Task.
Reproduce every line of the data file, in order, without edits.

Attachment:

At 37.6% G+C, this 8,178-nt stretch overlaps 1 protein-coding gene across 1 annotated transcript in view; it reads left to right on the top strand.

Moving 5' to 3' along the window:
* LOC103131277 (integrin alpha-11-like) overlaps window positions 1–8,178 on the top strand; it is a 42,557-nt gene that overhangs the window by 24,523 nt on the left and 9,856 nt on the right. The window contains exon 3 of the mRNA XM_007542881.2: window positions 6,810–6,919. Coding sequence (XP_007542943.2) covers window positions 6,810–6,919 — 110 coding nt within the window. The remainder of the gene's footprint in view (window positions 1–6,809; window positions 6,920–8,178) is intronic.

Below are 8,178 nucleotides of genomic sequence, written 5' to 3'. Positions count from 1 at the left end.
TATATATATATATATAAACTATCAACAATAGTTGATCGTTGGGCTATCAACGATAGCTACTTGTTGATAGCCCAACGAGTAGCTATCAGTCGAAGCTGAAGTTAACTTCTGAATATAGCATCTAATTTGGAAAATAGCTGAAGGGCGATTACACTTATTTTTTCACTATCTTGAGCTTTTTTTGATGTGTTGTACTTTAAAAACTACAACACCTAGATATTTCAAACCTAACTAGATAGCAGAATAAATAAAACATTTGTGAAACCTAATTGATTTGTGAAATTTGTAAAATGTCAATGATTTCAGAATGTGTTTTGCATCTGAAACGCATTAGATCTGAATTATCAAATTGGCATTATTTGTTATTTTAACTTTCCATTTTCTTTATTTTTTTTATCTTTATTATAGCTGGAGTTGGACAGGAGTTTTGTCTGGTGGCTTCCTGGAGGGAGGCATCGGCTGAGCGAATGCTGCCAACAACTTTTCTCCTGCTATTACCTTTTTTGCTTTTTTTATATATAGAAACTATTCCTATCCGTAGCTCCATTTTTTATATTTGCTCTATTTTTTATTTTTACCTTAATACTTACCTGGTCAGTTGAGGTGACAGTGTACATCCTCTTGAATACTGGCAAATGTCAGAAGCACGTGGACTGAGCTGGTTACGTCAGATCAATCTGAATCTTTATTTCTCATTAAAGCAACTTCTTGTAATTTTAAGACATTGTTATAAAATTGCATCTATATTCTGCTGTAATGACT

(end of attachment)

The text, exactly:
At 37.6% G+C, this 8,178-nt stretch overlaps 1 protein-coding gene across 1 annotated transcript in view; it reads left to right on the top strand.

Moving 5' to 3' along the window:
* LOC103131277 (integrin alpha-11-like) overlaps window positions 1–8,178 on the top strand; it is a 42,557-nt gene that overhangs the window by 24,523 nt on the left and 9,856 nt on the right. The window contains exon 3 of the mRNA XM_007542881.2: window positions 6,810–6,919. Coding sequence (XP_007542943.2) covers window positions 6,810–6,919 — 110 coding nt within the window. The remainder of the gene's footprint in view (window positions 1–6,809; window positions 6,920–8,178) is intronic.

Below are 8,178 nucleotides of genomic sequence, written 5' to 3'. Positions count from 1 at the left end.
TATATATATATATATAAACTATCAACAATAGTTGATCGTTGGGCTATCAACGATAGCTACTTGTTGATAGCCCAACGAGTAGCTATCAGTCGAAGCTGAAGTTAACTTCTGAATATAGCATCTAATTTGGAAAATAGCTGAAGGGCGATTACACTTATTTTTTCACTATCTTGAGCTTTTTTTGATGTGTTGTACTTTAAAAACTACAACACCTAGATATTTCAAACCTAACTAGATAGCAGAATAAATAAAACATTTGTGAAACCTAATTGATTTGTGAAATTTGTAAAATGTCAATGATTTCAGAATGTGTTTTGCATCTGAAACGCATTAGATCTGAATTATCAAATTGGCATTATTTGTTATTTTAACTTTCCATTTTCTTTATTTTTTTTATCTTTATTATAGCTGGAGTTGGACAGGAGTTTTGTCTGGTGGCTTCCTGGAGGGAGGCATCGGCTGAGCGAATGCTGCCAACAACTTTTCTCCTGCTATTACCTTTTTTGCTTTTTTTATATATAGAAACTATTCCTATCCGTAGCTCCATTTTTTATATTTGCTCTATTTTTTATTTTTACCTTAATACTTACCTGGTCAGTTGAGGTGACAGTGTACATCCTCTTGAATACTGGCAAATGTCAGAAGCACGTGGACTGAGCTGGTTACGTCAGATCAATCTGAATCTTTATTTCTCATTAAAGCAACTTCTTGTAATTTTAAGACATTGTTATAAAATTGCATCTATATTCTGCTGTAATGACT